“Nostalgia sure ain’t what it used to be,” Prof Sean Turnell posted wryly on Twitter, the morning after a coup plunged Myanmar back into military dictatorship, the dark state of affairs it has known for most of the last half-century.
Turnell, the director of the Myanmar Development Institute, and a key economic adviser to the democratic leader Aung San Suu Kyi had lived in the capital Naypyidaw since 2017, and understood well the outsized influence of the military on political affairs, and its capacity for capriciousness.
He saw too, that the coup carried a personal risk.
“Thanks everyone for your concern yesterday,” he had written hours earlier. “Safe for now but heartbroken for what all this means for the people of Myanmar. The bravest, kindest people I know. They deserve so much better.”
Four days later he was on-air with the BBC when the knock came at his door.
“I’ve just been detained at the moment, and perhaps charged with something, I don’t know what that would be, could be anything at all of course,” he said.
His last words to air were: “Yes, I’m OK,” before he hung up.
Australian officials had reportedly been trying to reach Turnell in order to get him to the airport and out of the country. But the Myanmar military moved more swiftly.
He was initially placed under house arrest at his Yangon hotel, before being taken to a city police station for questioning.
Since his arrest, Turnell has sent a single message, to a reporter inside the country: “Fine and strong, and not guilty of anything”, along with a smile emoji.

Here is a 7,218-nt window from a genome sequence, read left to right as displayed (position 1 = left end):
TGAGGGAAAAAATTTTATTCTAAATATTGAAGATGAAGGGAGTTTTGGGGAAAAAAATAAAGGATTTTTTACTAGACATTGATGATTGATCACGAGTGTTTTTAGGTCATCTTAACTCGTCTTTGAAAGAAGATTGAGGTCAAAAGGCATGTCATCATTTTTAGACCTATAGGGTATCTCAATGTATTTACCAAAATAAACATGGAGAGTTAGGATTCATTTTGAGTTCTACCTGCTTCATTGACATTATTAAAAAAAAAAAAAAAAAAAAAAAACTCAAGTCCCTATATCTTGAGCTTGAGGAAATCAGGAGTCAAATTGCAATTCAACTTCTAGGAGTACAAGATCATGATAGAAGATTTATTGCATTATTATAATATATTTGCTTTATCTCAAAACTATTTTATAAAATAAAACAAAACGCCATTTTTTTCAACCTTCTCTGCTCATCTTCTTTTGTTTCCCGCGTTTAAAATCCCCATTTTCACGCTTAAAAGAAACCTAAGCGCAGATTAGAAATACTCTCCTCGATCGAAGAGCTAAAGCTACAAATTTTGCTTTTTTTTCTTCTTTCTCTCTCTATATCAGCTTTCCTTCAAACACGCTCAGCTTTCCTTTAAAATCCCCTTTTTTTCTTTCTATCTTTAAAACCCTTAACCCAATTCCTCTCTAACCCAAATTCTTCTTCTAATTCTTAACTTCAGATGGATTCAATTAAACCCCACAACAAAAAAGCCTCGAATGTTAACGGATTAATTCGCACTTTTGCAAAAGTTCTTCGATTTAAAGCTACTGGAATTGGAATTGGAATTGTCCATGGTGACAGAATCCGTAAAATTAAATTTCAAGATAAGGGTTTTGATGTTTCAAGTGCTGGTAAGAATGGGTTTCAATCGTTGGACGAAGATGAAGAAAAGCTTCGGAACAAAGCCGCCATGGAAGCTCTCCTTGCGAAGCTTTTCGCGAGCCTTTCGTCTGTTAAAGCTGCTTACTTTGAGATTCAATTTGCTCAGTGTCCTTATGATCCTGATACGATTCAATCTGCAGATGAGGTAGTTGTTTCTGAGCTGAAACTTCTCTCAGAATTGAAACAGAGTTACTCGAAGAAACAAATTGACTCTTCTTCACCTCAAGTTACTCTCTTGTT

In the days since: nothing.
Colleagues are worried that he has been arrested because “he knows too much” – potentially about military corruption – while his distraught family has pleaded for his release, saying they did not know where he was being held.
“He is warm and kind-hearted, generous, and always thinks about others before himself. Even now, wherever he is confined, we know that his thoughts and concerns are with those worrying about him,” Turnell’s wife, Ha Vu, an academic at Sydney’s Macquarie University, said in a statement.
Ha Vu said her husband – a father and “dedicated family man” – had “fallen in love” with Myanmar.
“And through working on and for it for more than two decades, he brought jobs, investment, and hope to many of the poorest people there without thought of reward or concern for his own advantage.”
Aung San Suu Kyi’s once-glowing international reputation has been tarnished over her refusal to condemn the brutal war waged against the Rohingyas by the military in 2017, but Turnell has remained unashamed of his association with “The Lady”, as she is known inside Myanmar, and where she remains widely adored.
He has regularly posted photos of them together on social media, and his Twitter profile picture was a selfie with her at an event. Now it’s a single shot of him on a grey background. He has been Aung San Suu Kyi’s “special consultant” since December.
Turnell is a well-known figure in Yangon – where his alliance with Aung San Suu Kyi is equally well-known – and would regularly hold public talks on developments in Myanmar’s economy, drawing significant crowds from across the country’s tight-knit expatriate community, and its domestic elite.